• Patients with a history of an immediate-type reaction to a certain cephalosporin should avoid other cephalosporins with similar R-group side chains
  • Similarity at the 7 (R1) position is more clinically important than similarity at the 3 (R2) position because the 3 position (R2) side chain becomes lost in the process of conjugation of the cephalosporin hapten to the carrier protein, thus only the 7 position (R1) side chain and beta-lactam ring can contribute to the epitope that may bind IgE
    • However, cross-reactivity because of R2 side chains is possible and has been reported
  • If you choose to treat with a cephalosporin with dissimilar side chains, the first dose should be given via graded challenge (or induction of drug tolerance), depending on severity of the previous reaction.
Cepahlosporin & ampicillin/amoxicillin
  • Cross-reactivity with certain cephalosporins reported in ~1/3rd (up to 38%) of patients with amoxicillin or ampicillin allergy
    • Patients allergic to amoxicillin should avoid cephalosporins with identical R-group side chains (cefadroxil, cefprozil, cefatrizine) or receive them via rapid induction of drug tolerance
    • Patients allergic to ampicillin should avoid cephalosporins and carba-cephems with identical R-group side chains (cephalexin, cefaclor, cephradine, cephaloglycin, loracarbef) or receive them via rapid induction of drug tolerance
Cephalospirin & monobactam
  • <1%, EXCEPT for ceftazidime and aztreonam
    • Ceftazidime and aztreonam share an identical side chain and frequent in-vivo cross-reactivity has been reported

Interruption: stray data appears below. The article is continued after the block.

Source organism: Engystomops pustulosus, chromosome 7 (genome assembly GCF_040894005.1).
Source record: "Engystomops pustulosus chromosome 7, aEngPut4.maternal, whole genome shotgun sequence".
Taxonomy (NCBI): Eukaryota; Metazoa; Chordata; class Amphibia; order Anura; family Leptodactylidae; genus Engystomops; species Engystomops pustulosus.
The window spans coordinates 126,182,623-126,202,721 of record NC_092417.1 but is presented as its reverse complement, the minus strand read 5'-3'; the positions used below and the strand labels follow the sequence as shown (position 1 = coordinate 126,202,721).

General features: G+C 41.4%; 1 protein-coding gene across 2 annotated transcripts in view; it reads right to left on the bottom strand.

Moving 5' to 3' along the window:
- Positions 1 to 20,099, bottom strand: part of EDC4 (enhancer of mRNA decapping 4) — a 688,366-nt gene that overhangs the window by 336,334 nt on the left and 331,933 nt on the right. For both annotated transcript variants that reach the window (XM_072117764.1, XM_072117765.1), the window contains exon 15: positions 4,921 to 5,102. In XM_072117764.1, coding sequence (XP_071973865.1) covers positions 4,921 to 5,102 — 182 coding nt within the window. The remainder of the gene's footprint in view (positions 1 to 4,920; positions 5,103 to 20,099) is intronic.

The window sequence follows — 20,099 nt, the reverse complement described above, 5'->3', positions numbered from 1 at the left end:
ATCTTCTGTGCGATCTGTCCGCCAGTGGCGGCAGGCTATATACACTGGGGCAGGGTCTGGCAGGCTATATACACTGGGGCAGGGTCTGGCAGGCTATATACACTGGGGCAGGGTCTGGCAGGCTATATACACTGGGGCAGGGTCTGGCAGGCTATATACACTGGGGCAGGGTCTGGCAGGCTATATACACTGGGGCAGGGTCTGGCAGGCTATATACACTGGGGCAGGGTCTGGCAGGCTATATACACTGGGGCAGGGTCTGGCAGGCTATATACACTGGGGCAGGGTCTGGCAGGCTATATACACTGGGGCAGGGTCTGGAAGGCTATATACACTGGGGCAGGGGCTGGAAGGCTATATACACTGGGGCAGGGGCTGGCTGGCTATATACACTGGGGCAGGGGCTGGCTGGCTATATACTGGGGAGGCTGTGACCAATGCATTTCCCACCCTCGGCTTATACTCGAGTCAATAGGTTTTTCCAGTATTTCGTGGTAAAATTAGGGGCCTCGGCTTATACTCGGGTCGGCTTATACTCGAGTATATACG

• In 95 patients with immediate clinical reaction + positive skin test to a specific cephalosporin (excluding ceftazidime) and a negative skin test to aztreonam (~11% with positive PCN skin test): 0% had reaction when challenged with aztreonam
Cephalosporin & carbapenem
  • 1%
    • In 97 patients with immediate clinical reaction + positive skin test to a specific cephalosporin and a negative skin test to imipenem and carbapenem (~11% with positive PCN skin test): 1% had reaction when challenged with imipenem, 0% with meropenem


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Cephalosporin Serum Sickness

  • Cefaclor (and to a lesser extent cefprozil) are associated with serum-sickness–like reactions (severe erythema multiforme and arthralgias). There is no evidence of an antibody-mediated basis for this reaction. Reactions to cefaclor appear to result from altered metabolism of the parent drug, resulting in toxic reactive metabolites, which can often be documented in a parent of the patient.
  • Anecdotally, patients with serum sickness–like reactions to cefaclor and cefprozil may not need to avoid other cephalosporins.\
  • Solensky: serum sickness-like reactions can start after an antibiotic such as a cephalosporin or penicillin is discontinued




Cephalosporin Desensitization Protocols


IV Desensitization Protocol


Oral Desensitization Protocol (example)

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Prepared from cephalosporin 250 mg/5 mL suspension



References